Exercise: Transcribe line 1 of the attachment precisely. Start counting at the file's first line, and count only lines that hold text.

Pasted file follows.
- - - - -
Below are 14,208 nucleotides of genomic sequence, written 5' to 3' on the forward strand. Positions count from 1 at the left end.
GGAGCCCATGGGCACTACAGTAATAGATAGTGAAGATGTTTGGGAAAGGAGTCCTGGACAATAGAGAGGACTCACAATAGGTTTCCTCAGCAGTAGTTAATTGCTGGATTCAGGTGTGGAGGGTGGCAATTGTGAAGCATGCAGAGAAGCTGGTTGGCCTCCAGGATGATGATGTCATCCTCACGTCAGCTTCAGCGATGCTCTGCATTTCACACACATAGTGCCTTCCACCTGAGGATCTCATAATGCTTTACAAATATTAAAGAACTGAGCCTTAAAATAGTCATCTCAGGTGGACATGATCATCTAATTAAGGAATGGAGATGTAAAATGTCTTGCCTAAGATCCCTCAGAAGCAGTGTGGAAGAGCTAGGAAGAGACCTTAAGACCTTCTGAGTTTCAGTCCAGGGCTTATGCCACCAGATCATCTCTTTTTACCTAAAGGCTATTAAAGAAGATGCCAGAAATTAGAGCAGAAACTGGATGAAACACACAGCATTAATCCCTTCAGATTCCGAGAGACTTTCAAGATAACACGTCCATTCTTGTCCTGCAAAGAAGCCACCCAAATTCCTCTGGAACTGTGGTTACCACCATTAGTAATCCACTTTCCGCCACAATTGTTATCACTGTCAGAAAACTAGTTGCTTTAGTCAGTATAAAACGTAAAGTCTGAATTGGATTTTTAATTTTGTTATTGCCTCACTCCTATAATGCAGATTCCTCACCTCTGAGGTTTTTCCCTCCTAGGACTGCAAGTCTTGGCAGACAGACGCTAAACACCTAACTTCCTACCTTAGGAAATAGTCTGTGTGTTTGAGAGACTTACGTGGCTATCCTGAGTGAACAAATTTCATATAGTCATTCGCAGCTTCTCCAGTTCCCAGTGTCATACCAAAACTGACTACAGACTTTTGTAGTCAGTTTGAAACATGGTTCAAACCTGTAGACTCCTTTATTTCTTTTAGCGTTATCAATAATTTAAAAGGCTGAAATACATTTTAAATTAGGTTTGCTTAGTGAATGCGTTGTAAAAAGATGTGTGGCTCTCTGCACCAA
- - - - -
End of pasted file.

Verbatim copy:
Below are 14,208 nucleotides of genomic sequence, written 5' to 3' on the forward strand. Positions count from 1 at the left end.